Clean Water for All

Climate Justice

Clean Water for All

Humanis Foundation

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Maria Tri Suhartini is a part and co-founder of “Pinilih” Disabled Persons Group in Sedayu District in Bantul Regency, Yogyakarta. Established on August 27, 2017, Pinilih strives to help disabled persons in Sedayu to be socially and financially independent. The group frequently holds various useful economic, social, and cultural activities for disabled persons and used a community library “Helicopter Gobook Maos” in Argosari, Sedayu as their regular meeting spot.

When IDEA brought the Open Contracting program to Pinilih, Maria couldn’t be more excited. The program focuses on promoting transparency in public contracts and Maria was grateful to see the program’s immediate benefits to her group.

“It was clear that after the program my friends started to think more critically,” Maria said. “They’re now able to quickly respond to an issue. They’ve become more confident. And they are no longer afraid to say what’s in their mind in village forums.”

After the Open Contracting program, my friends started to think more critically and are now able to quickly respond to an issue. They’ve become more confident and no longer afraid to say what’s in their mind in village forums

Being involved in the program gave Maria and her friends the opportunity to learn new things – from fundamental rights to public speaking skills so that they, too, could voice their aspirations as citizens.

“After meeting with IDEA several times, some of Pinilih members initiated a conversation with their respective village administrators and proposed some solutions to address our need for clean water,” Maria recalled.

To everyone’s credit, the village administrators were very welcoming and willing to be engaged in Pinilih’s programs. Today, Pinilih has a representative in each village in Sedayu.

Even now, although Covid-19 has caused face-to-face activities to be suspended, Pinilih has been carrying on with their programs. The key? Creativity. While physical meetings are not possible, text discussions are very much alive in WhatsApp groups. Pinilih also makes use of visual materials sent by IDEA.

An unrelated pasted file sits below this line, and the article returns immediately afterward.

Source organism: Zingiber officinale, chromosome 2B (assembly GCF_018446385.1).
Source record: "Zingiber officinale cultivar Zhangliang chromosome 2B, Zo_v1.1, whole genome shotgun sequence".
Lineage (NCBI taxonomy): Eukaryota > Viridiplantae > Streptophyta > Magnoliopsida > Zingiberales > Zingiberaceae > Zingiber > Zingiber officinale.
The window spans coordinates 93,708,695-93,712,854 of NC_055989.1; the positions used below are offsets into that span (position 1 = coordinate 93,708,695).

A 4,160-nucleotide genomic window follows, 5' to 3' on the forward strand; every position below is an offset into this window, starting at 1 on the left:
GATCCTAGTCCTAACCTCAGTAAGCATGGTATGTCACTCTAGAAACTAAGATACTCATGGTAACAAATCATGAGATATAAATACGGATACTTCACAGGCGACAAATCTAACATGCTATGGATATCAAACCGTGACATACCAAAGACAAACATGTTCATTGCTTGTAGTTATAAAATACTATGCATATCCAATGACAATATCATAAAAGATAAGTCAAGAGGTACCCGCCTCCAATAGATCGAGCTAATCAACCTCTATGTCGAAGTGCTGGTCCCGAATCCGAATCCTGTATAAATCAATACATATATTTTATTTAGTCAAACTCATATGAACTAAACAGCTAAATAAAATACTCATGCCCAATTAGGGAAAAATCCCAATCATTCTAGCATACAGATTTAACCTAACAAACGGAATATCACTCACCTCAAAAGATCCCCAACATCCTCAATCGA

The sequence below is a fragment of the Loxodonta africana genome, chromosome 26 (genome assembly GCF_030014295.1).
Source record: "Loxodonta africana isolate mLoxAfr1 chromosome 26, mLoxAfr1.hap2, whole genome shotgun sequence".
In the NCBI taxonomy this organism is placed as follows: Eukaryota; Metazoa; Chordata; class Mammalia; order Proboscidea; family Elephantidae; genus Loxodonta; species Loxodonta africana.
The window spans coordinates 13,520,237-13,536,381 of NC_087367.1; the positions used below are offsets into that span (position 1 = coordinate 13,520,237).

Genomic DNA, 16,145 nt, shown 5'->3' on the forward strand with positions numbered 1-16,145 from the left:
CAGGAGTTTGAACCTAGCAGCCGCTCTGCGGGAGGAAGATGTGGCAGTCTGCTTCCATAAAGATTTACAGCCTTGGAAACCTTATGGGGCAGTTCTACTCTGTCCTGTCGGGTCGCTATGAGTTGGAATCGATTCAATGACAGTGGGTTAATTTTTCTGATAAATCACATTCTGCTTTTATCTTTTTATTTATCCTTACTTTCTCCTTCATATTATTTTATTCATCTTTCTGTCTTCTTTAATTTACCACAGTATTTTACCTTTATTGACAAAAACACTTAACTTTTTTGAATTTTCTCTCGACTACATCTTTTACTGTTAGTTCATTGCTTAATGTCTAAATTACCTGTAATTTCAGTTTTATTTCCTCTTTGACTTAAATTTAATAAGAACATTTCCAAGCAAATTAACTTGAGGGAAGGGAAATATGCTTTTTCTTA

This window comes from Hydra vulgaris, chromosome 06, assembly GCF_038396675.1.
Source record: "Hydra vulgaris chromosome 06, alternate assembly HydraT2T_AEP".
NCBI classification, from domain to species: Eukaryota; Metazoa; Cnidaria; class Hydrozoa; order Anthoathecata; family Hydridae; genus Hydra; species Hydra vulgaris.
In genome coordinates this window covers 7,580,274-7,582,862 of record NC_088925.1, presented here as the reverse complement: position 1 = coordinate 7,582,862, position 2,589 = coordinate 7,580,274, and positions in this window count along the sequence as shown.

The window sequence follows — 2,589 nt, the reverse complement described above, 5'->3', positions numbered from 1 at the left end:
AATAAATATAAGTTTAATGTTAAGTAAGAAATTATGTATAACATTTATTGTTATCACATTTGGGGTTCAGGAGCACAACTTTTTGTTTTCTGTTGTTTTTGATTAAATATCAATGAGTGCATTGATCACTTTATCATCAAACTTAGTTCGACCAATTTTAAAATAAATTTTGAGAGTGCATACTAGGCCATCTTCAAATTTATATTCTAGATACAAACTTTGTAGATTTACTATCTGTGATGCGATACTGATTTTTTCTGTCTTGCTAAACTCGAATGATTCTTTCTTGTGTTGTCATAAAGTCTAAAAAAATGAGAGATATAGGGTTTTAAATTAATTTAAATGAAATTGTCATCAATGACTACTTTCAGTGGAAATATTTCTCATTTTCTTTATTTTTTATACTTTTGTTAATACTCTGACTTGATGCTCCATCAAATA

“We can actually raise issues through village forums, through the development consultative forum, and village meetings. If Pinilih members are not yet a part of those forums, they can approach the person who heads the social welfare affairs in the village or the village secretary. There’s a different method in every village, depending on our relationship with village administrators,” Maria explained.

Once Pinilih has enough members who are empowered and confident enough to engage with village administrators, the group started looking outward. Together with IDEA, Pinilih engaged with other communities in different districts. On December 4, 2019, after meeting for several times, they agreed to form Paguyuban Tirto Wening, an association that communicates for clean water access to the further level.

Tirto Wening comprises three groups other than Pinilih: Jati Husada Mulya Association of Women Sellers of Herbal Drinks in Sedayu District, beneficiaries of Family Group social assistance programs in Kasihan District, and Public Budgeting Learning Center in Bantul Regency.

Tirto Wening is needed to communicate about clean water issues beyond village and district levels. As the regional drinking water company (PDAM) is operated by the regional government, these issues need to reach regency officials.

“After we formed Tirto Wening, IDEA gave us other trainings where we learned about clean water management,” said Maria. “We received multiple trainings until we felt ready to sit with the regency government.”

On February 14, 2020, just before the pandemic hit, Tirto Wening managed to have a hearing with the Bantul Regency government. Lina and Rita from Prima Village group in Dlingo District requested the expansion of water piping network by PDAM and PAMSIMAS or Community-Based Drinking Water Supply and Sanitation in four villages Dlingo District: Dlingo Village (Kebosungi I and Kebosungu II Sub-Villages), Terong Village (Rejosari and Terong II Sub-Villages), Mangunan Village (Gumelem Sub-Village), and Munthuk Village.

Meanwhile, Radinem and Milu from the poor women’s group of Kasihan District asked the government to increase the beneficiary quota of PDAM’s home water connection installation, targeting low-income families. They also asked PDAM to do periodical water quality tests and to announce the result. Lastly, they requested the Bantul Regency Government to urge PDAM to be transparent about the materials that have been used when installing water connections.

From Pinilih, Wahyu and Waris asked and reminded the officials about the importance of being fully transparent with PDAM’s tariff, especially when serving poor families and disabled persons as well as during installation. They also asked the regency government to have PDAM develop a special tariff for vulnerable groups and improve the company’s complaint handling SOP.

They proposed an additional subsidy quota for the installation to houses, conduct a clean water quality test and published the results, the importance of disclosing PDAM tariff especially for poor and disabled people, and setting special rates for vulnerable groups

As for Maria, she hopes Paguyuban Tirto Wening can reach more residents in Bantul. “Now that Tirto Wening understands how to communicate the community’s interests to stakeholders, I hope my friends can capture more of people’s aspirations and bring that to the government,” she said. “The association has been quite successful in raising the capacity of its members. It’d be great to make ourselves more beneficial for more people.”